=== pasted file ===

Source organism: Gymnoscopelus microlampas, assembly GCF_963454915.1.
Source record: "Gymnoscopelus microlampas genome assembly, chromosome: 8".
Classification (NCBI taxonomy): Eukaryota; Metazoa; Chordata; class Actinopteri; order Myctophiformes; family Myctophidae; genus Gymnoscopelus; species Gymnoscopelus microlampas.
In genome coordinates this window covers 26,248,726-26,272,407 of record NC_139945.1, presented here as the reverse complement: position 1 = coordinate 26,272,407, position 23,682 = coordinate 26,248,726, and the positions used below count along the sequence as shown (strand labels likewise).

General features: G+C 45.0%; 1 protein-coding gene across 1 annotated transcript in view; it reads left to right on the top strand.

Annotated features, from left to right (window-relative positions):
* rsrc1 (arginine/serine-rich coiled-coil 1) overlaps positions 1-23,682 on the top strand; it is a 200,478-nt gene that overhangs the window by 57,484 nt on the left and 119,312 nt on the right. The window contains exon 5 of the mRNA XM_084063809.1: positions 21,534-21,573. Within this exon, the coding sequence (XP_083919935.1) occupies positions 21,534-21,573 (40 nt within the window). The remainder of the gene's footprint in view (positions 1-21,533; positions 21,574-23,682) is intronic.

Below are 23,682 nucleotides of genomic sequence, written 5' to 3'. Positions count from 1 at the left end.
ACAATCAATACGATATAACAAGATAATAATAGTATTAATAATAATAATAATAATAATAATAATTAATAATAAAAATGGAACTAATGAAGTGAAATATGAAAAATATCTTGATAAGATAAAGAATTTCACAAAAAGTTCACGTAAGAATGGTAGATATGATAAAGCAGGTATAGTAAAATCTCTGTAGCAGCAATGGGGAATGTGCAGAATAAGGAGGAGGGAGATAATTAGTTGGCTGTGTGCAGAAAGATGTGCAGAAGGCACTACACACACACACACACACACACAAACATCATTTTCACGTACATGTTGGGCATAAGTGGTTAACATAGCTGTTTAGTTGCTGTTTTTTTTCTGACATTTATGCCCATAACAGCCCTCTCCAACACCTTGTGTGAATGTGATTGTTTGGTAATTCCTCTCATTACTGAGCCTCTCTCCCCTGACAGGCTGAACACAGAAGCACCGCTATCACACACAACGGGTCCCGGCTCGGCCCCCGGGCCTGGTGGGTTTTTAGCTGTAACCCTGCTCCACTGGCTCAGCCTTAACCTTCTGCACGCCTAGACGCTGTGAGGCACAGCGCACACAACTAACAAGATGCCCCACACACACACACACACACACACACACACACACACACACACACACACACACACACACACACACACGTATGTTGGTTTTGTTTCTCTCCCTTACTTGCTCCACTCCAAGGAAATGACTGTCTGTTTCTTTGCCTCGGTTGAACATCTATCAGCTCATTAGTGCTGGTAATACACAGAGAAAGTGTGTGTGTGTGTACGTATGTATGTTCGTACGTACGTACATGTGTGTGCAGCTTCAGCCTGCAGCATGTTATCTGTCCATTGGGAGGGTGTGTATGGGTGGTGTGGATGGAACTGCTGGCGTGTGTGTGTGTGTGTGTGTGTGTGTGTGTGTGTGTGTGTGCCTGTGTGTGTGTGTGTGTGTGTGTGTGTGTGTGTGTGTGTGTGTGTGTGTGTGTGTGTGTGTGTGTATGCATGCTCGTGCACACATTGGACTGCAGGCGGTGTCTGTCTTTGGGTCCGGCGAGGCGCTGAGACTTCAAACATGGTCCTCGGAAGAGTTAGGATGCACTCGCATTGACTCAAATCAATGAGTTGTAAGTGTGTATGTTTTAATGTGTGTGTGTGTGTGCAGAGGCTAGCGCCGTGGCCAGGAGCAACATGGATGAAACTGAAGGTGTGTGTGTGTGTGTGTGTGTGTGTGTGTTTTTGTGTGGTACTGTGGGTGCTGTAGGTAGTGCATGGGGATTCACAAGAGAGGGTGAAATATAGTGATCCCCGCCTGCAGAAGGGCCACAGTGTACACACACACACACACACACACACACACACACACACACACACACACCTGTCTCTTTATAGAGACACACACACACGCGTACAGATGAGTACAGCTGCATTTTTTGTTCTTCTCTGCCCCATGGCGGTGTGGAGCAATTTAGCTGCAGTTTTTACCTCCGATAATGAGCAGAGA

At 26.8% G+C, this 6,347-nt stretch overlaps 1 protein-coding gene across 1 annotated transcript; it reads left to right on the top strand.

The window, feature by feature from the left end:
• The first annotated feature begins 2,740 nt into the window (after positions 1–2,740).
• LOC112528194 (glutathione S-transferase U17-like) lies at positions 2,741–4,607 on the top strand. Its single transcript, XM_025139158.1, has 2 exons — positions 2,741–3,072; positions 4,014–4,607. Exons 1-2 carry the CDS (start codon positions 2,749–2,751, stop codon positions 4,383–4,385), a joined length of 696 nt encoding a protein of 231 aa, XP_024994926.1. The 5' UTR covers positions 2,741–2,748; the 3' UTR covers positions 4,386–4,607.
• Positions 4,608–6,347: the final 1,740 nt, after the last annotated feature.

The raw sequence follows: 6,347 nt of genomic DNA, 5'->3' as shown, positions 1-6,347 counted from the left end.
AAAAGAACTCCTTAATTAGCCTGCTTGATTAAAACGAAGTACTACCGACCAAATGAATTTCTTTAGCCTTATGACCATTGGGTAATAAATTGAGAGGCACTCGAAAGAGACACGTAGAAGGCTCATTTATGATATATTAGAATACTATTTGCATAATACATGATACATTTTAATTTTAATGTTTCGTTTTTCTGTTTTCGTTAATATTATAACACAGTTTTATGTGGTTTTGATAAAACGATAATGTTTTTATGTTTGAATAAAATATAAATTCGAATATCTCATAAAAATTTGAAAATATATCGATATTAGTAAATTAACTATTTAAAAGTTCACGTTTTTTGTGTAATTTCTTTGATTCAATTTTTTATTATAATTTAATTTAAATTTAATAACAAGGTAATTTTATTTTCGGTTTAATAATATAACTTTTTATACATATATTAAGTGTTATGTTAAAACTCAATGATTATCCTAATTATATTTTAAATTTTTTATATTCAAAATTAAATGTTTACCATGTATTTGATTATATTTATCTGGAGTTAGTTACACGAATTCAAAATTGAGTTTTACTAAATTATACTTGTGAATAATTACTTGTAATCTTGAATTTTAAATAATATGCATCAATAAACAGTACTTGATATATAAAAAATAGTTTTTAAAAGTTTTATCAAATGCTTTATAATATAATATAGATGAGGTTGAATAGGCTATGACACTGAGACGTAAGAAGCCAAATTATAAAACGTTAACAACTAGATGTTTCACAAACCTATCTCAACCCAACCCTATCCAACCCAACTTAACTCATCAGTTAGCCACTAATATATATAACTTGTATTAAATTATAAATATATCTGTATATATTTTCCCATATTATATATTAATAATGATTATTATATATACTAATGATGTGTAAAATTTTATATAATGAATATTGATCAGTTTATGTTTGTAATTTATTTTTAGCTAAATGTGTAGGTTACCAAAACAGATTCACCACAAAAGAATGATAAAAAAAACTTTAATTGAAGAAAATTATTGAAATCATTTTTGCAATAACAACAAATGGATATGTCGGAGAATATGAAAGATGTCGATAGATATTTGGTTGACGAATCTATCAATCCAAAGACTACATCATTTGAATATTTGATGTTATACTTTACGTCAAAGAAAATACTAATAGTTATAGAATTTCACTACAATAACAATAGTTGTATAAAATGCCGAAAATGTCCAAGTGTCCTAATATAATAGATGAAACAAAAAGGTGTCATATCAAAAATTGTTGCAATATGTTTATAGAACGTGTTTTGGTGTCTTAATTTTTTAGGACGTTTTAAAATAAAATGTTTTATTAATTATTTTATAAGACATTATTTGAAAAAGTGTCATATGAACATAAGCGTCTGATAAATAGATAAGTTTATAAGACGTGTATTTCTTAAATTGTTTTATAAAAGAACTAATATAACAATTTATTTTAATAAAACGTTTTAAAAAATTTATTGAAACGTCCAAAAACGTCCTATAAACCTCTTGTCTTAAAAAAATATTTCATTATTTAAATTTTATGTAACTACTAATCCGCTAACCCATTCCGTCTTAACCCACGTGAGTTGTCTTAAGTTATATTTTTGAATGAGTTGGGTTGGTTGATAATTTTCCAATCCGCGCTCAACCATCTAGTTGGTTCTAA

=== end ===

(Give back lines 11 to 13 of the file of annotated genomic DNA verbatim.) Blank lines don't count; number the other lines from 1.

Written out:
The window, feature by feature from the left end:
• The first annotated feature begins 2,740 nt into the window (after positions 1–2,740).
• LOC112528194 (glutathione S-transferase U17-like) lies at positions 2,741–4,607 on the top strand. Its single transcript, XM_025139158.1, has 2 exons — positions 2,741–3,072; positions 4,014–4,607. Exons 1-2 carry the CDS (start codon positions 2,749–2,751, stop codon positions 4,383–4,385), a joined length of 696 nt encoding a protein of 231 aa, XP_024994926.1. The 5' UTR covers positions 2,741–2,748; the 3' UTR covers positions 4,386–4,607.